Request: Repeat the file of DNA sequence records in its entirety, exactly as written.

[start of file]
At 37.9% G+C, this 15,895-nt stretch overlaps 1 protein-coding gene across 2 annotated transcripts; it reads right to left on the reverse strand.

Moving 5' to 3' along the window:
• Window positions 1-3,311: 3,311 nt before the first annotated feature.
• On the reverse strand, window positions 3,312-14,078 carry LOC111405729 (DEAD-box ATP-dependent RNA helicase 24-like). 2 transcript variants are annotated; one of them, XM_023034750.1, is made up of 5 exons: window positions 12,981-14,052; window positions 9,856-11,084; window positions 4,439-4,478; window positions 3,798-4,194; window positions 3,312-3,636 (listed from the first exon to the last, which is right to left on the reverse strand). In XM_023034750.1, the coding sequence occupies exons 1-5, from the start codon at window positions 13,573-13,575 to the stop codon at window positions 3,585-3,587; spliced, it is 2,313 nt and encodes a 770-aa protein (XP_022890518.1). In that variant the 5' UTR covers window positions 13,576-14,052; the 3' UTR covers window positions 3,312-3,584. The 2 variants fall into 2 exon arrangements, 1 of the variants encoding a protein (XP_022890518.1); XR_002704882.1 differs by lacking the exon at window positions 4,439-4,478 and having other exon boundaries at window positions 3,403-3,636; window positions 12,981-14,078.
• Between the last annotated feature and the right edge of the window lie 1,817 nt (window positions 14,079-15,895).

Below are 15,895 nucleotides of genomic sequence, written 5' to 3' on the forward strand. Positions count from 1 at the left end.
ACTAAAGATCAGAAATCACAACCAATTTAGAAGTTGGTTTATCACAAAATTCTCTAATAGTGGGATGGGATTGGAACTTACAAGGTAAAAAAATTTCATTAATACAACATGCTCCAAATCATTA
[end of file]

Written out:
At 37.9% G+C, this 15,895-nt stretch overlaps 1 protein-coding gene across 2 annotated transcripts; it reads right to left on the reverse strand.

Moving 5' to 3' along the window:
• Window positions 1-3,311: 3,311 nt before the first annotated feature.
• On the reverse strand, window positions 3,312-14,078 carry LOC111405729 (DEAD-box ATP-dependent RNA helicase 24-like). 2 transcript variants are annotated; one of them, XM_023034750.1, is made up of 5 exons: window positions 12,981-14,052; window positions 9,856-11,084; window positions 4,439-4,478; window positions 3,798-4,194; window positions 3,312-3,636 (listed from the first exon to the last, which is right to left on the reverse strand). In XM_023034750.1, the coding sequence occupies exons 1-5, from the start codon at window positions 13,573-13,575 to the stop codon at window positions 3,585-3,587; spliced, it is 2,313 nt and encodes a 770-aa protein (XP_022890518.1). In that variant the 5' UTR covers window positions 13,576-14,052; the 3' UTR covers window positions 3,312-3,584. The 2 variants fall into 2 exon arrangements, 1 of the variants encoding a protein (XP_022890518.1); XR_002704882.1 differs by lacking the exon at window positions 4,439-4,478 and having other exon boundaries at window positions 3,403-3,636; window positions 12,981-14,078.
• Between the last annotated feature and the right edge of the window lie 1,817 nt (window positions 14,079-15,895).

Below are 15,895 nucleotides of genomic sequence, written 5' to 3' on the forward strand. Positions count from 1 at the left end.
ACTAAAGATCAGAAATCACAACCAATTTAGAAGTTGGTTTATCACAAAATTCTCTAATAGTGGGATGGGATTGGAACTTACAAGGTAAAAAAATTTCATTAATACAACATGCTCCAAATCATTA